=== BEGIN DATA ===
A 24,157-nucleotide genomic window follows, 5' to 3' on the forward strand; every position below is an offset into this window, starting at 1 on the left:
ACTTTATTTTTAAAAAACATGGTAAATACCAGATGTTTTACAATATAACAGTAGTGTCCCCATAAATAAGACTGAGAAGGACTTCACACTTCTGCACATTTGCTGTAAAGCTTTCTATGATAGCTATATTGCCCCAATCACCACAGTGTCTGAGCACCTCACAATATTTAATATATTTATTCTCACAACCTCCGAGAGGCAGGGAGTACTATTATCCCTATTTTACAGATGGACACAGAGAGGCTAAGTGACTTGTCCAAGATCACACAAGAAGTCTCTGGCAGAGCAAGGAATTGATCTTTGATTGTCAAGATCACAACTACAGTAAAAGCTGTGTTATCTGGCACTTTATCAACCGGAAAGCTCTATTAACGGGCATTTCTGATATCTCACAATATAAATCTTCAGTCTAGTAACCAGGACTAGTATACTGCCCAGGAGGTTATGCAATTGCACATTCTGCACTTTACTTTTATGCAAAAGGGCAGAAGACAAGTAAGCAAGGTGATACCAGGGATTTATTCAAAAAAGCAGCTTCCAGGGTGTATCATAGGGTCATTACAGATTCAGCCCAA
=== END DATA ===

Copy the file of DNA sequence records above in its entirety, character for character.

A 24,157-nucleotide genomic window follows, 5' to 3' on the forward strand; every position below is an offset into this window, starting at 1 on the left:
ACTTTATTTTTAAAAAACATGGTAAATACCAGATGTTTTACAATATAACAGTAGTGTCCCCATAAATAAGACTGAGAAGGACTTCACACTTCTGCACATTTGCTGTAAAGCTTTCTATGATAGCTATATTGCCCCAATCACCACAGTGTCTGAGCACCTCACAATATTTAATATATTTATTCTCACAACCTCCGAGAGGCAGGGAGTACTATTATCCCTATTTTACAGATGGACACAGAGAGGCTAAGTGACTTGTCCAAGATCACACAAGAAGTCTCTGGCAGAGCAAGGAATTGATCTTTGATTGTCAAGATCACAACTACAGTAAAAGCTGTGTTATCTGGCACTTTATCAACCGGAAAGCTCTATTAACGGGCATTTCTGATATCTCACAATATAAATCTTCAGTCTAGTAACCAGGACTAGTATACTGCCCAGGAGGTTATGCAATTGCACATTCTGCACTTTACTTTTATGCAAAAGGGCAGAAGACAAGTAAGCAAGGTGATACCAGGGATTTATTCAAAAAAGCAGCTTCCAGGGTGTATCATAGGGTCATTACAGATTCAGCCCAA